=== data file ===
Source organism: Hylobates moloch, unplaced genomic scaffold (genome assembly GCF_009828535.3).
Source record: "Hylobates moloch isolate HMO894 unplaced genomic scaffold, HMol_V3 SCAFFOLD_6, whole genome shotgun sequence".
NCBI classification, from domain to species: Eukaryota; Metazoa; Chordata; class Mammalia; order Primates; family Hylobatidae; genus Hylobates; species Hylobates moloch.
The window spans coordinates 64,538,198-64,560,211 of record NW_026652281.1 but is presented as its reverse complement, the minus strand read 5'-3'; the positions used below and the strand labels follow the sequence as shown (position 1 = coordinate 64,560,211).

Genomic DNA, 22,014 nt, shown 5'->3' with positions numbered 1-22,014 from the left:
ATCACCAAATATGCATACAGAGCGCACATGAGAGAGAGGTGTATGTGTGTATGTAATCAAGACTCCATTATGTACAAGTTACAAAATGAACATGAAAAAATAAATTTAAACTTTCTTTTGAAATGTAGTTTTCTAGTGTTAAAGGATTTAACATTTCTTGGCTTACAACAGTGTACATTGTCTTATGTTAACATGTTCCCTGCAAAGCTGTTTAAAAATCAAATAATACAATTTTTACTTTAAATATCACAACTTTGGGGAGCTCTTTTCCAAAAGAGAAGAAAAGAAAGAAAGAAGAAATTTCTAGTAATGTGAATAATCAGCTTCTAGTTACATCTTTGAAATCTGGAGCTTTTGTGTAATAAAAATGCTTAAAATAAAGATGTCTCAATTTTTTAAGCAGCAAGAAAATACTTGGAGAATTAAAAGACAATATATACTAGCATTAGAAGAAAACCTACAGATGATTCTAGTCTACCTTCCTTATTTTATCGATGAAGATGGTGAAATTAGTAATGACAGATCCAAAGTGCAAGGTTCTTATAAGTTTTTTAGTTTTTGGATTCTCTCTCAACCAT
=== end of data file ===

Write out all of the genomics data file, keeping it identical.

Source organism: Hylobates moloch, unplaced genomic scaffold (genome assembly GCF_009828535.3).
Source record: "Hylobates moloch isolate HMO894 unplaced genomic scaffold, HMol_V3 SCAFFOLD_6, whole genome shotgun sequence".
NCBI classification, from domain to species: Eukaryota; Metazoa; Chordata; class Mammalia; order Primates; family Hylobatidae; genus Hylobates; species Hylobates moloch.
The window spans coordinates 64,538,198-64,560,211 of record NW_026652281.1 but is presented as its reverse complement, the minus strand read 5'-3'; the positions used below and the strand labels follow the sequence as shown (position 1 = coordinate 64,560,211).

Genomic DNA, 22,014 nt, shown 5'->3' with positions numbered 1-22,014 from the left:
ATCACCAAATATGCATACAGAGCGCACATGAGAGAGAGGTGTATGTGTGTATGTAATCAAGACTCCATTATGTACAAGTTACAAAATGAACATGAAAAAATAAATTTAAACTTTCTTTTGAAATGTAGTTTTCTAGTGTTAAAGGATTTAACATTTCTTGGCTTACAACAGTGTACATTGTCTTATGTTAACATGTTCCCTGCAAAGCTGTTTAAAAATCAAATAATACAATTTTTACTTTAAATATCACAACTTTGGGGAGCTCTTTTCCAAAAGAGAAGAAAAGAAAGAAAGAAGAAATTTCTAGTAATGTGAATAATCAGCTTCTAGTTACATCTTTGAAATCTGGAGCTTTTGTGTAATAAAAATGCTTAAAATAAAGATGTCTCAATTTTTTAAGCAGCAAGAAAATACTTGGAGAATTAAAAGACAATATATACTAGCATTAGAAGAAAACCTACAGATGATTCTAGTCTACCTTCCTTATTTTATCGATGAAGATGGTGAAATTAGTAATGACAGATCCAAAGTGCAAGGTTCTTATAAGTTTTTTAGTTTTTGGATTCTCTCTCAACCAT